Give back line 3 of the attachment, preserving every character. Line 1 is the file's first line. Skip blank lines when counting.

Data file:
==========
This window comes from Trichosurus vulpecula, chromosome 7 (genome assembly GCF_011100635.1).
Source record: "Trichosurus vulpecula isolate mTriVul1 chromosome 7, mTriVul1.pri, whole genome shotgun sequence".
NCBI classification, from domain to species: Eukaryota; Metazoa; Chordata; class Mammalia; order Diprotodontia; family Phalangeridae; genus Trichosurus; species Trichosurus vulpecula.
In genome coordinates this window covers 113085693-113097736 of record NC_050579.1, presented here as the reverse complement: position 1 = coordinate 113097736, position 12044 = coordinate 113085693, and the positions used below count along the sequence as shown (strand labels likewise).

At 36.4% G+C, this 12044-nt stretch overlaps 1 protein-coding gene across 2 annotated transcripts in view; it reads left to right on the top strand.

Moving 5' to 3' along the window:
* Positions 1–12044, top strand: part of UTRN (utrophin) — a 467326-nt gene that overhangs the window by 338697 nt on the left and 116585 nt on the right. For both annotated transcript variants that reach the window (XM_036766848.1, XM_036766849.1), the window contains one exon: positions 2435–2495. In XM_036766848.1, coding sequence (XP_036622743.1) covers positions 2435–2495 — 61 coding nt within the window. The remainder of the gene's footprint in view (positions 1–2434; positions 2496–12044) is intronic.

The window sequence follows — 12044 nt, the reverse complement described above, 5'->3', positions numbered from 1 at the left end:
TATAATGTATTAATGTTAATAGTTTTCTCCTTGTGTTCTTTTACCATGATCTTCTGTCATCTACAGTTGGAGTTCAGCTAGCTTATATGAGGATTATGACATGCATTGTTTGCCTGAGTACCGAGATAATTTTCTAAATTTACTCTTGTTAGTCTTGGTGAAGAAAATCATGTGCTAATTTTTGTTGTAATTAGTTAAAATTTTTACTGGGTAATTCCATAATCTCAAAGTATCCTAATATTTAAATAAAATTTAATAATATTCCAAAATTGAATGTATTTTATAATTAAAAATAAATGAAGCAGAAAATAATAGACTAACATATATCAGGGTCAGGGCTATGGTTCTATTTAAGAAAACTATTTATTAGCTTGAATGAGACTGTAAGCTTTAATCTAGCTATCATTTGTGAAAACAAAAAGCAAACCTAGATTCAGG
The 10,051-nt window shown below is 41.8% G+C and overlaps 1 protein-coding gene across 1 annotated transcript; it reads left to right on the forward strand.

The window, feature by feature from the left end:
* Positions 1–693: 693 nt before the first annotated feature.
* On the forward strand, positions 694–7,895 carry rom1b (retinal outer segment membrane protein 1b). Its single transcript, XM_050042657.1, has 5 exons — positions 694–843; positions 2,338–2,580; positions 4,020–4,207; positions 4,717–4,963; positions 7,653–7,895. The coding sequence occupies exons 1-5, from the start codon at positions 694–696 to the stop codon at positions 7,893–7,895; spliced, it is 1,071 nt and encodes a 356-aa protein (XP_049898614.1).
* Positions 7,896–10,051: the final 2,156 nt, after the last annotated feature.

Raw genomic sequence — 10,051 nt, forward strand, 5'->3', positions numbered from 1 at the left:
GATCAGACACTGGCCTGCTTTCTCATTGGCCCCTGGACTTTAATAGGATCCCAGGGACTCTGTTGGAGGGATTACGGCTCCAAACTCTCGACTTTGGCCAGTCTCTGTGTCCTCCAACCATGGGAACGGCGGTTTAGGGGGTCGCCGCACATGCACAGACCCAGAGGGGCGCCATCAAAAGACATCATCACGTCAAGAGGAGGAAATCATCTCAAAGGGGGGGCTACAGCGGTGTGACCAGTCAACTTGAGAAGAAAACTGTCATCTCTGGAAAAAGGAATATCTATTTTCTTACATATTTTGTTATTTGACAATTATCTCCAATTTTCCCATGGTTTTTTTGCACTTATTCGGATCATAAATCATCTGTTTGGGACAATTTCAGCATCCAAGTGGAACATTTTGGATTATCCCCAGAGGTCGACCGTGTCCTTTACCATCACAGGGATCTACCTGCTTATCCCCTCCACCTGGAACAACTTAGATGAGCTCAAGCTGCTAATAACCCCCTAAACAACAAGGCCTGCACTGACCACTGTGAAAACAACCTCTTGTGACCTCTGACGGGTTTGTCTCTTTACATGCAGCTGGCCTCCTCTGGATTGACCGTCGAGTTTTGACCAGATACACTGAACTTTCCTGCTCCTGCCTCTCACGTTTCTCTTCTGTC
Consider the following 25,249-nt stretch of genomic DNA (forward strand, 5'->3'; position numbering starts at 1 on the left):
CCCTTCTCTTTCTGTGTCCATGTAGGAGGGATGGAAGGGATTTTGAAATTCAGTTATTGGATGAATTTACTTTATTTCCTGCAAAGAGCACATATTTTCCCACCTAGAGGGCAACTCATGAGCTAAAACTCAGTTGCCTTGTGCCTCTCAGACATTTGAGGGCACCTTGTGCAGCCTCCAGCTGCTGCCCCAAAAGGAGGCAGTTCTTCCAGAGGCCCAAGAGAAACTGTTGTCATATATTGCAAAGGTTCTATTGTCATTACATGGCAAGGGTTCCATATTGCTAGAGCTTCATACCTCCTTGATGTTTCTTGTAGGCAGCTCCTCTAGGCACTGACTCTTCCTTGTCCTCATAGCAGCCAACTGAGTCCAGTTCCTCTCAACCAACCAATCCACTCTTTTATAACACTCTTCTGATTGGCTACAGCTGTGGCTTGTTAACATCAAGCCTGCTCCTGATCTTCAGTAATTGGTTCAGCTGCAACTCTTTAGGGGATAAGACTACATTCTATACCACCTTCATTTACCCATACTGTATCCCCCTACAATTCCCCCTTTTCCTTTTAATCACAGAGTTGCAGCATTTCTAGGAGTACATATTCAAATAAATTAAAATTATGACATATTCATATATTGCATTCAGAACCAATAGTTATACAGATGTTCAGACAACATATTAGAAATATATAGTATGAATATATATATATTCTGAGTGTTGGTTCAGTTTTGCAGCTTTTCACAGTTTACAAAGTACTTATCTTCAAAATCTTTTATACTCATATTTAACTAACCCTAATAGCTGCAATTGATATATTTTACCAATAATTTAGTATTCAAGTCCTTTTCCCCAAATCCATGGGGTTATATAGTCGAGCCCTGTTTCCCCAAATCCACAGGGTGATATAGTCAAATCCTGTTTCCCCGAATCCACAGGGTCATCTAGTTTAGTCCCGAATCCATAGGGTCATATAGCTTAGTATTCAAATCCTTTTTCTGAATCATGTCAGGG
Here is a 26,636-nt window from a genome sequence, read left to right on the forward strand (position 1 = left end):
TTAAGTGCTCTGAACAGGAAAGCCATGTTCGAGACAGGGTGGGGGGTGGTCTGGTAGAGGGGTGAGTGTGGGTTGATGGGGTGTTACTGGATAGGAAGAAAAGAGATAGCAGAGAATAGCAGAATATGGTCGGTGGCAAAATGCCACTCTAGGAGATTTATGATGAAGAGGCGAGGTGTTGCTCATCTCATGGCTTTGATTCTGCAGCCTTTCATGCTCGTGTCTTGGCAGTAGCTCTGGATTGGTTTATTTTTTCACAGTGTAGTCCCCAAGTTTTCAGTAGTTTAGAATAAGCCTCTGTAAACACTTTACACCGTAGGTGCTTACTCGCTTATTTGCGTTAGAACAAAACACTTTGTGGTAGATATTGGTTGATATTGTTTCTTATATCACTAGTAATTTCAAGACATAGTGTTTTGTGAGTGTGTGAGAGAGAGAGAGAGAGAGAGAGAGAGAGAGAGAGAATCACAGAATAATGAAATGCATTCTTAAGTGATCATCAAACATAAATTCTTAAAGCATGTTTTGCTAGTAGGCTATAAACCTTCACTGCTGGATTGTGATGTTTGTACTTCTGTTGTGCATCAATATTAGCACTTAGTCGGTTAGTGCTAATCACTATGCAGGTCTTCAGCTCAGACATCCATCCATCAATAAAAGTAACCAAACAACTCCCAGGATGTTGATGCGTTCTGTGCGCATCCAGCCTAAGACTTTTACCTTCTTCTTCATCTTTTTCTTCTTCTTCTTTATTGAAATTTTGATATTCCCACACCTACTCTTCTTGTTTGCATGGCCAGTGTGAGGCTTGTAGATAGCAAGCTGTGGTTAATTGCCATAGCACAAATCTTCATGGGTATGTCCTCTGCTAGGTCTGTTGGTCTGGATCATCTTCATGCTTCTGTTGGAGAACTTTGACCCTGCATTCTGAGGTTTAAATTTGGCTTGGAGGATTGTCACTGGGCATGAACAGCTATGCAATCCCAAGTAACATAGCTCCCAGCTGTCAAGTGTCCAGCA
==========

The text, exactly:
NCBI classification, from domain to species: Eukaryota; Metazoa; Chordata; class Mammalia; order Diprotodontia; family Phalangeridae; genus Trichosurus; species Trichosurus vulpecula.